A diffeomorphism is an infinitely differentiable homeomorphism with an infinitely differentiable inverse. Diffeomorphisms provide the right notion for two smooth manifolds to be "the same": if there exists a diffeomorphism, between two manifolds, then they will have all the same topological properties.
Put another way, a diffeomorphism is a type of function that satisfies the following condition: both the function and its inverse have continuous mixed partial derivatives of all orders in neighborhoods of every possible point.
Let denote the positive real numbers. The map defined by φ(x) = ex is a diffeomorphism.
The quotient space (that is, the real numbers modulo 1) is diffeomorphic to the unit circle S1 in the complex plane. defined by provides a diffeomorphism. Note that this map is well-defined: if a and b represent the same class in , then a = b + n for some integer n. Then φ(a) = e2πia = e2πia + 2πni = e2πib = φ(b).
Distinct from Homeomorphism
Two topological spaces are said to be homeomorphic if there exists a homeomorphism between them. In this case, the two spaces are topologically the same. Similarly, two smooth manifolds (which carry the structure of topological spaces) are said to be diffeomorphic if there exists a diffeomorphism between them. Since a diffeomorphism is a special kind of homeomorphism, any two smooth manifolds which are diffeomorphic are in fact homeomorphic. One might expect that if two smooth manifolds are homeomorphic (i.e., equivalent as topological spaces) then they are diffeomorphic (i.e., equivalent as manifolds). However, this is not the case! It is possible to give the 7-dimensional sphere S7 the structure of a smooth manifold in such a way that it is not diffeomorphic to S7 with the standard smooth structure, though it is homeomorphic! In fact, there are exactly 28 such exotic structures on the 7-sphere up to diffeomorphism. Such examples are called exotic spheres. While the exotic spheres were the first known example of this phenomenon, it was later shown that even 4-dimension Euclidean space may be endowed with any of an uncountable number of non-diffeomorphic smooth structures.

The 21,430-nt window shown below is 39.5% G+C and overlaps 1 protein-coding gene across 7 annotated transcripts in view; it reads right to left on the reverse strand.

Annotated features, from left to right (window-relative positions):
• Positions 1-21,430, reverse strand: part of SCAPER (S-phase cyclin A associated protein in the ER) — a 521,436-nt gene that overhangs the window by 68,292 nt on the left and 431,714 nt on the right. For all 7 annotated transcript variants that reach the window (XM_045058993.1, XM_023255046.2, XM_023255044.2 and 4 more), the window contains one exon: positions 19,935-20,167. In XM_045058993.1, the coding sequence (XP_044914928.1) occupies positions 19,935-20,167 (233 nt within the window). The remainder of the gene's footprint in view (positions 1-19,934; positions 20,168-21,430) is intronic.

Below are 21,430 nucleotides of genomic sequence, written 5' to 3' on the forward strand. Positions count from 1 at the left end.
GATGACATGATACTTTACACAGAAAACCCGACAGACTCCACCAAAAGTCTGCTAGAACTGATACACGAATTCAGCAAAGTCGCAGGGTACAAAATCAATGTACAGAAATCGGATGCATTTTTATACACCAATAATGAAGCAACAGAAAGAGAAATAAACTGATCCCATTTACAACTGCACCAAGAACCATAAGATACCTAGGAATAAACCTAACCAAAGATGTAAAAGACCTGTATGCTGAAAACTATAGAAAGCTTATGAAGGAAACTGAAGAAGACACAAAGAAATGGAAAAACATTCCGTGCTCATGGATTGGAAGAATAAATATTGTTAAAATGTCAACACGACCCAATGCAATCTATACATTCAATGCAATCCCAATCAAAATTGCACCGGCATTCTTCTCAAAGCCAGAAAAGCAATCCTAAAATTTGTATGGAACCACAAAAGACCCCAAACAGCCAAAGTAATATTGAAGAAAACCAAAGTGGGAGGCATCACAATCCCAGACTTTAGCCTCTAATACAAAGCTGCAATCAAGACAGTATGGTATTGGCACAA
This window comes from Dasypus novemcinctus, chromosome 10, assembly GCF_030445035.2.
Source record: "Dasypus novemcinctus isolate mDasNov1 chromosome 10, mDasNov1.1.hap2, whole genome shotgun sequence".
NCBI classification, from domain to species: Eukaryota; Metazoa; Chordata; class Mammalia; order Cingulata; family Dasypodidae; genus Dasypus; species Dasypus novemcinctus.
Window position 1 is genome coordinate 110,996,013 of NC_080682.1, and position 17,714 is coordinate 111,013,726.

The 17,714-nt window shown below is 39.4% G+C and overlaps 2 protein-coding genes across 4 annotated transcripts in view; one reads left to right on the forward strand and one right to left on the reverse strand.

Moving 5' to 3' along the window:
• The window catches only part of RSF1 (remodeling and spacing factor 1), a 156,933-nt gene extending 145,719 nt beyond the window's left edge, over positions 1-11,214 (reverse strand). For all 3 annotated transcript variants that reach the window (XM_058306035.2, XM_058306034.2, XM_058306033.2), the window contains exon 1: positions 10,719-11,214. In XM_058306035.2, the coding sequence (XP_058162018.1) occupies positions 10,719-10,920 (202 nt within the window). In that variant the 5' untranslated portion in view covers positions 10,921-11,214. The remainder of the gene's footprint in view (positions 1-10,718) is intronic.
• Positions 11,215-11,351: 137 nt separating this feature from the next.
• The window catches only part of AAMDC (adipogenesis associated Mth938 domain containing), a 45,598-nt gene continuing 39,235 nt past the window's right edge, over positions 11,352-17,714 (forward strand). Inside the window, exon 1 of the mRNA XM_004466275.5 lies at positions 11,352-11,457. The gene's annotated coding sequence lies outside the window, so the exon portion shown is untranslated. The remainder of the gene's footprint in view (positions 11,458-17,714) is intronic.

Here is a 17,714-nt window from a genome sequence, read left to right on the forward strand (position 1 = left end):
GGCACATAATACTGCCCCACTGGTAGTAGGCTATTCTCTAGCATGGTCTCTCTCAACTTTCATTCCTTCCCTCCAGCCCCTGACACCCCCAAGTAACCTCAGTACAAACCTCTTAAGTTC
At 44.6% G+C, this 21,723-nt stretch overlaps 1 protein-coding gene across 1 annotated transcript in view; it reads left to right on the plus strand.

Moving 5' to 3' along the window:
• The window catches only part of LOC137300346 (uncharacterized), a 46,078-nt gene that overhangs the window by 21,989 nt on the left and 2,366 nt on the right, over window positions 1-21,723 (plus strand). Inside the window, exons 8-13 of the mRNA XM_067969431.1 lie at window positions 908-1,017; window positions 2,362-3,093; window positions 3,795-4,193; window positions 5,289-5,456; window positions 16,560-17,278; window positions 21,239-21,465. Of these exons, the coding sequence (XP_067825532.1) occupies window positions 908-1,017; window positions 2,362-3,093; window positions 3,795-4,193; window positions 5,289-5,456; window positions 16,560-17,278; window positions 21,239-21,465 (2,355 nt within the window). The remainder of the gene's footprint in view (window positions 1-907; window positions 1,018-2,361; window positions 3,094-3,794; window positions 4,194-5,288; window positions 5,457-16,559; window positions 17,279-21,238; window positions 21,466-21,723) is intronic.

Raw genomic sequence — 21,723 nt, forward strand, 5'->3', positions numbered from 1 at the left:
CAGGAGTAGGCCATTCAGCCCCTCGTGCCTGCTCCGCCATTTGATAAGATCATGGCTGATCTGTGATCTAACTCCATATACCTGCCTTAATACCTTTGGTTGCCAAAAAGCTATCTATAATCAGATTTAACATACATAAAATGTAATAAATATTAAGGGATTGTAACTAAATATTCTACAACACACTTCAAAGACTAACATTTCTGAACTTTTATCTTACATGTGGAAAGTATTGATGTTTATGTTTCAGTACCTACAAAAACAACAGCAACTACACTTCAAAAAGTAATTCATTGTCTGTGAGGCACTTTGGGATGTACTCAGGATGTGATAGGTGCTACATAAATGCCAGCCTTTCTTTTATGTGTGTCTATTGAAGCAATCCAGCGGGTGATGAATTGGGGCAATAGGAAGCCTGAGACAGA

In some important cases, however, the notions of diffeomorphism and homeomorphism coincide. It is a fundamental theorem of low-dimensional topology that two smooth 3-manifolds are diffeomorphic if and only if they are homeomorphic. Naturally, this must apply to lower dimensional manifolds as well. This is in stark contrast to higher dimensional manifolds - many 4-manifolds admit an infinite number of smooth structures, and many cannot have any smooth structure at all. Thus, there exist infinite families of 4-manifolds which are all homeomorphic, but none of which are diffeomorphic.